New imaging technology at Joslin shown to detect early signs of type 1 diabetes
BOSTON - By the time overt symptoms of type 1 diabetes appear in an individual, destruction of the insulin-producing beta cells of the pancreas has already progressed significantly. However, findings by researchers at Joslin Diabetes Center and Massachusetts General Hospital, published in the Aug. 24 issue of Proceedings of the National Academy of Sciences, show that a powerful new imaging technology gives scientists a glimpse into the earliest stages of the inflammatory process leading to type 1 diabetes in laboratory animals. The new findings one day may be useful for predicting whether and when diabetes will develop in humans.
Type 1 diabetes is an autoimmune disease in which the body's immune system mistakenly launches an attack on the insulin-producing beta cells of the pancreatic islets. This process may eventually destroy the beta cells, preventing them from producing sufficient insulin, so that high blood-glucose levels--and full-blown diabetes--develop. Early in this process, white blood cells called T-cells invade the islets (an inflammatory condition known as "insulitis"). A very early marker of this inflammation is increased permeability (leaking) of the tiny blood vessels surrounding and within the islets.
Until recently, the only way to track type 1 diabetes in its earliest stages was to measure blood levels of autoantibodies (the immune system's "guided missiles") directed against pancreatic islet proteins. Yet, these tests are only an indirect indication of the disease process, and don't allow researchers to directly follow the progression of disease.
This gap may someday be filled by a new technology that exploits magnetic resonance imaging, commonly known as MRI, to monitor miniscule magnetic nanoparticles leaking from the blood vessels of the pancreas, according to Maria Denis, Ph.D., Christophe Benoist, M.D., Ph.D., and Diane Mathis, Ph.D., of Joslin Diabetes Center, and Umar Mahmood, M.D., Ph.D., and Ralph Weissleder, M.D., Ph.D., of Massachusetts General Hospital, both in Boston. Dr. Denis, a former Joslin research fellow, now works at the BSRC Alexander Fleming Institute of Immunology in Greece. The Joslin and MGH researchers demonstrated the effectiveness of using this new imaging technology to detect the earliest stages of type 1 diabetes in a mouse model.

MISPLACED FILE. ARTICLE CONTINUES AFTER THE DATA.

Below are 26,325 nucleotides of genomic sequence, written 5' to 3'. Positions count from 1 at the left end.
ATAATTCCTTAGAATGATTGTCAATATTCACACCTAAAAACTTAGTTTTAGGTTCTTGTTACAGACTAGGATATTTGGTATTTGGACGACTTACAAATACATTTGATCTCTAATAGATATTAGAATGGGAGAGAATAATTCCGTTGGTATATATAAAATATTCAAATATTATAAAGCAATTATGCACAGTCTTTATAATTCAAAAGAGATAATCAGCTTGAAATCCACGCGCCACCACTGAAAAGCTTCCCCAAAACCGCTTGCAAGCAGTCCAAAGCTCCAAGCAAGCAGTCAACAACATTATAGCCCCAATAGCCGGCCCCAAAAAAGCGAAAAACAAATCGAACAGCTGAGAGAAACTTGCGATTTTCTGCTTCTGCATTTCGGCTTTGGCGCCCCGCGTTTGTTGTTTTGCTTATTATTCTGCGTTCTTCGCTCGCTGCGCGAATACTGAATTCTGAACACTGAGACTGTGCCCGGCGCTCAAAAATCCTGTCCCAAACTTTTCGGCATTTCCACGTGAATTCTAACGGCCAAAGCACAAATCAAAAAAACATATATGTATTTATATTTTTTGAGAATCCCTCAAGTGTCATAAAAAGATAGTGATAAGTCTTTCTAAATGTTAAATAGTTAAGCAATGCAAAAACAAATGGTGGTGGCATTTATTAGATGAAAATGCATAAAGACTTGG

How the technology works
The new imaging technology uses tiny probes called long-circulating magnetofluorescent nanoparticles (CMFN). These particles contain magnetic nanocrystals of iron oxide, which are very easily detected by MRI. After being injected intravenously, CMFN travels throughout the body, including through the tiny blood vessels of the pancreas. If these vessels have started to become permeable as a result of islet inflammation, more CMFN tends to leak out and collect in the surrounding tissue, as can be seen on the MRI. This technique allows researchers to observe this early inflammatory process over time. "Thus, we have the means to non-invasively monitor the initiation and progression of insulitis in mouse models of type 1 diabetes in vivo and in real time," Dr. Mathis comments.
The researchers say that this new imaging process may prove an invaluable aid in helping researchers and clinicians to spot early insulitis and to monitor how it changes, during the development of disease and after experimental or therapeutic interventions aimed at stopping its progression. Further, they point out that the technique already has been used safely and effectively by the MGH group in human clinical trials to detect the spread of prostate cancer to the lymph nodes. "Given the known safety of magnetic nanoparticles in humans, the technology might someday be used in individuals who are genetically at risk for diabetes to detect this autoimmune process in its earliest stages," Dr. Benoist suggests.
Source: Eurekalert & othersLast reviewed: By John M. Grohol, Psy.D. on 21 Feb 2009
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